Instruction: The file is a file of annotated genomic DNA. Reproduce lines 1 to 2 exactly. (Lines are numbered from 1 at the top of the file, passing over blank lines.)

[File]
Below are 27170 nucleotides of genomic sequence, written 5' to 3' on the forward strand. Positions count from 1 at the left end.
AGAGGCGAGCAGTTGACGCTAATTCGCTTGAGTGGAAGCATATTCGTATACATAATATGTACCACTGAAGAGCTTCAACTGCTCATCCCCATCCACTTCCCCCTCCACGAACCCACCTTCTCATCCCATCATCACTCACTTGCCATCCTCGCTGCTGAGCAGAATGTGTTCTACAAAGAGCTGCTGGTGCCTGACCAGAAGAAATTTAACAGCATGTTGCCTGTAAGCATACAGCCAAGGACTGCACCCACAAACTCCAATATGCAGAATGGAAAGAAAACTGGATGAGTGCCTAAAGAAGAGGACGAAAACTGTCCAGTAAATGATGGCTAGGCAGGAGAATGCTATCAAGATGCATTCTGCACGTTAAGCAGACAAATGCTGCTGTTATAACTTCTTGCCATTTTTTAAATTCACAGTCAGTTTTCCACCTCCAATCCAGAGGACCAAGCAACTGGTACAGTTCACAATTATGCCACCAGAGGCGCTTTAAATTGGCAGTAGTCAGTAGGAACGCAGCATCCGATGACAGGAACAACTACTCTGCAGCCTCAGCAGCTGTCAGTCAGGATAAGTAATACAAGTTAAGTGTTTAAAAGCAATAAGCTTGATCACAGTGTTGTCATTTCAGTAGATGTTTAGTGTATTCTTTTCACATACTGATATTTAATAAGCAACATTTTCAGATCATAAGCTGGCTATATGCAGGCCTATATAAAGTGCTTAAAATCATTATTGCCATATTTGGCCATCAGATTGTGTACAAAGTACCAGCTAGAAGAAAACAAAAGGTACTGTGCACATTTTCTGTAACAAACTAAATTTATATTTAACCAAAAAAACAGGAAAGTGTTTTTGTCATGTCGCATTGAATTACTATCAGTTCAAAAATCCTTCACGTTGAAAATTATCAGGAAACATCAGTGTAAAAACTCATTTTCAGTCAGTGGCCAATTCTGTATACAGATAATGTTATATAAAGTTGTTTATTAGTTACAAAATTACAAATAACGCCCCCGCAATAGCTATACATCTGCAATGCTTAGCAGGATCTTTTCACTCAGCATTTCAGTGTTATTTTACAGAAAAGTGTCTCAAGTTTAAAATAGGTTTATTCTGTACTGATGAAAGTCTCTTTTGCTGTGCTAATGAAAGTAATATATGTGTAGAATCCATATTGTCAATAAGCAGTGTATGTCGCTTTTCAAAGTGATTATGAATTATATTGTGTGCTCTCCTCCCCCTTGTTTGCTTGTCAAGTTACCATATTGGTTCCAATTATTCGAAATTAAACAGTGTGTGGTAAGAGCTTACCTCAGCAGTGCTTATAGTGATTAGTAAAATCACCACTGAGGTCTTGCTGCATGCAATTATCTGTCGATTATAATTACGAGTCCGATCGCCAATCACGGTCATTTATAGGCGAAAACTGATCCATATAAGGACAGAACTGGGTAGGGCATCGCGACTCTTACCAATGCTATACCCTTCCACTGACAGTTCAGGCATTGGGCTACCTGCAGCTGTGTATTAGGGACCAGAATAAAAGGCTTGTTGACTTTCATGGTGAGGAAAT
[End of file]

Below are 27170 nucleotides of genomic sequence, written 5' to 3' on the forward strand. Positions count from 1 at the left end.
AGAGGCGAGCAGTTGACGCTAATTCGCTTGAGTGGAAGCATATTCGTATACATAATATGTACCACTGAAGAGCTTCAACTGCTCATCCCCATCCACTTCCCCCTCCACGAACCCACCTTCTCATCCCATCATCACTCACTTGCCATCCTCGCTGCTGAGCAGAATGTGTTCTACAAAGAGCTGCTGGTGCCTGACCAGAAGAAATTTAACAGCATGTTGCCTGTAAGCATACAGCCAAGGACTGCACCCACAAACTCCAATATGCAGAATGGAAAGAAAACTGGATGAGTGCCTAAAGAAGAGGACGAAAACTGTCCAGTAAATGATGGCTAGGCAGGAGAATGCTATCAAGATGCATTCTGCACGTTAAGCAGACAAATGCTGCTGTTATAACTTCTTGCCATTTTTTAAATTCACAGTCAGTTTTCCACCTCCAATCCAGAGGACCAAGCAACTGGTACAGTTCACAATTATGCCACCAGAGGCGCTTTAAATTGGCAGTAGTCAGTAGGAACGCAGCATCCGATGACAGGAACAACTACTCTGCAGCCTCAGCAGCTGTCAGTCAGGATAAGTAATACAAGTTAAGTGTTTAAAAGCAATAAGCTTGATCACAGTGTTGTCATTTCAGTAGATGTTTAGTGTATTCTTTTCACATACTGATATTTAATAAGCAACATTTTCAGATCATAAGCTGGCTATATGCAGGCCTATATAAAGTGCTTAAAATCATTATTGCCATATTTGGCCATCAGATTGTGTACAAAGTACCAGCTAGAAGAAAACAAAAGGTACTGTGCACATTTTCTGTAACAAACTAAATTTATATTTAACCAAAAAAACAGGAAAGTGTTTTTGTCATGTCGCATTGAATTACTATCAGTTCAAAAATCCTTCACGTTGAAAATTATCAGGAAACATCAGTGTAAAAACTCATTTTCAGTCAGTGGCCAATTCTGTATACAGATAATGTTATATAAAGTTGTTTATTAGTTACAAAATTACAAATAACGCCCCCGCAATAGCTATACATCTGCAATGCTTAGCAGGATCTTTTCACTCAGCATTTCAGTGTTATTTTACAGAAAAGTGTCTCAAGTTTAAAATAGGTTTATTCTGTACTGATGAAAGTCTCTTTTGCTGTGCTAATGAAAGTAATATATGTGTAGAATCCATATTGTCAATAAGCAGTGTATGTCGCTTTTCAAAGTGATTATGAATTATATTGTGTGCTCTCCTCCCCCTTGTTTGCTTGTCAAGTTACCATATTGGTTCCAATTATTCGAAATTAAACAGTGTGTGGTAAGAGCTTACCTCAGCAGTGCTTATAGTGATTAGTAAAATCACCACTGAGGTCTTGCTGCATGCAATTATCTGTCGATTATAATTACGAGTCCGATCGCCAATCACGGTCATTTATAGGCGAAAACTGATCCATATAAGGACAGAACTGGGTAGGGCATCGCGACTCTTACCAATGCTATACCCTTCCACTGACAGTTCAGGCATTGGGCTACCTGCAGCTGTGTATTAGGGACCAGAATAAAAGGCTTGTTGACTTTCATGGTGAGGAAAT